Back in the early eighties, Peters and Waterman's best selling business book rapidly emerged as the new bible for how to excel in business.
When In Search of Excellence was published in 1982 the new managing director of Thorn Electrical Industries decided that the core theme that excellent companies succeed, was a culture the company should adopt. It was a time soon after the sort of retirement of founder Sir Jules Thorn when the old culture his 'hands on' approach had created, now left something of a gap where it was thought Peter's and Waterman's observations were just what was needed.
Thorn must have helped propel their book into the best seller list, since one day copies turned up on every managers desk with the instruction to read and absorb the key message. The book had 8 ideas which it was argued were the common threads that showed up in the most successful companies. It has to be said, Sir Jules own style which involved by-passing managers and talking directly to factory operatives, office clerks and researchers to get the real feel of what was going on had became legend. People at Thorn House arriving late might find JT sitting at their desk and having to explain their tardiness was scary. Such tactics gave rise to a wealth of stories he happily encouraged and no doubt many had few a threads of truth, but it kept everyone on their toes.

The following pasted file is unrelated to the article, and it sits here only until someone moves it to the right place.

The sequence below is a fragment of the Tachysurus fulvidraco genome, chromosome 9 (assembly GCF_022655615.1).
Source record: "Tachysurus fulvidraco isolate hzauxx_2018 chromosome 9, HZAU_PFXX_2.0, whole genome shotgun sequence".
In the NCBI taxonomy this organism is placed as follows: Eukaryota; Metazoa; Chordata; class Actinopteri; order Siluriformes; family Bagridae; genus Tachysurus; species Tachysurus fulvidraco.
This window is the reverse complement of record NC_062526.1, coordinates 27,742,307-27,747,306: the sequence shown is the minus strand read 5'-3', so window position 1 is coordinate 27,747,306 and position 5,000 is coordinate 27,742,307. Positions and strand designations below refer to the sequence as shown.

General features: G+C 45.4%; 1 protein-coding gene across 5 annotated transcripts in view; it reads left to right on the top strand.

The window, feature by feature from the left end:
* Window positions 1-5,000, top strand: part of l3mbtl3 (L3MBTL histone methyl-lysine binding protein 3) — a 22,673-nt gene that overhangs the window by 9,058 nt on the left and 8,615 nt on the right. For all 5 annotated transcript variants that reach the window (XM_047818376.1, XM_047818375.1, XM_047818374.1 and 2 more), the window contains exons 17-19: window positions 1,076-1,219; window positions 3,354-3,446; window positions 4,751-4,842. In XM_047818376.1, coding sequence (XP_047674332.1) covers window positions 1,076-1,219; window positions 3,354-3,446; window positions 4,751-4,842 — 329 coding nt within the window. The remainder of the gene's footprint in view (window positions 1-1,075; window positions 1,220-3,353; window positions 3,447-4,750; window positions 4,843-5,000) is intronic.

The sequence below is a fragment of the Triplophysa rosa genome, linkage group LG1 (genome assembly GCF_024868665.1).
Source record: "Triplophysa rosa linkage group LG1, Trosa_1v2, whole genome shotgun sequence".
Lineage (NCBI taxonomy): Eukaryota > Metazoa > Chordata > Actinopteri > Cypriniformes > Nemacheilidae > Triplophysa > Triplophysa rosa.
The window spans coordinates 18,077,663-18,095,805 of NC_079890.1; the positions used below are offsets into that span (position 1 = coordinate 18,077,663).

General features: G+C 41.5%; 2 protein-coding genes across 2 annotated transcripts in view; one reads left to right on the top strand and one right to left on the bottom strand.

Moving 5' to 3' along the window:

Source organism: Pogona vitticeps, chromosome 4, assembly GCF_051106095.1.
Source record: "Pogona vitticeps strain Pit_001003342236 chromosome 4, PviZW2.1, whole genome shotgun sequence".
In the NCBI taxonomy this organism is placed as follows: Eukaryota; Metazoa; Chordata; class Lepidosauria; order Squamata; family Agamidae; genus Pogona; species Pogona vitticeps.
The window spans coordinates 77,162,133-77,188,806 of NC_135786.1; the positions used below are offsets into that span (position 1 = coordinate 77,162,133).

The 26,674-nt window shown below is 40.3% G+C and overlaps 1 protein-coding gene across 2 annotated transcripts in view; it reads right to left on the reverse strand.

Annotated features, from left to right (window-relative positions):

To give just one personal example. One summer I was working as an apprentice in the lighting laboratories conducting measurements on a light fitting being developed for a major high street retailer. I should explain everyone who worked in the labs wore a white coat, freshly laundered and starched each week and with a policy of recruiting many graduates with doctorates, the place was known affectionately as the 'hospital'. It was as much a marketing ploy as a scientific one that allowed customers to see products in development and question the scientists and engineers directly. Except I was merely a student apprentice, on this occasion alone in the lab making hundreds of measurements. Suddenly into this quiet backwater swept the diminutive Sir Jules who I had never met, followed by Marcus Sieff head of his family business - Marks & Spencer - and an entourage of suits. Sir Jules barked a request for the manager and I explained he was elsewhere on an important mission expecting the party to leave and return later. Instead Sir Jules asked my name and proceeded to introduce me to his guests as one of the company's top researchers. And so it was I had to make an impromptu presentation which fortunately seemed to go down well. I was aware that my manger had by now reappeared in the lab his face a picture of horror and concern, not doubt wondering what I was telling a very important client. Happily it ended well but it wasn't long before I traded white coat for a suit and joined the marketing department.
Interestingly the differentiation through excellence advocated by Peters and Waterman soon started to lose its gloss when it was pointed out that several of the companies held up as success stories had actually achieved very modest results and some had even gone bust! The new culture was quietly forgotten and the books found their way to charity shops.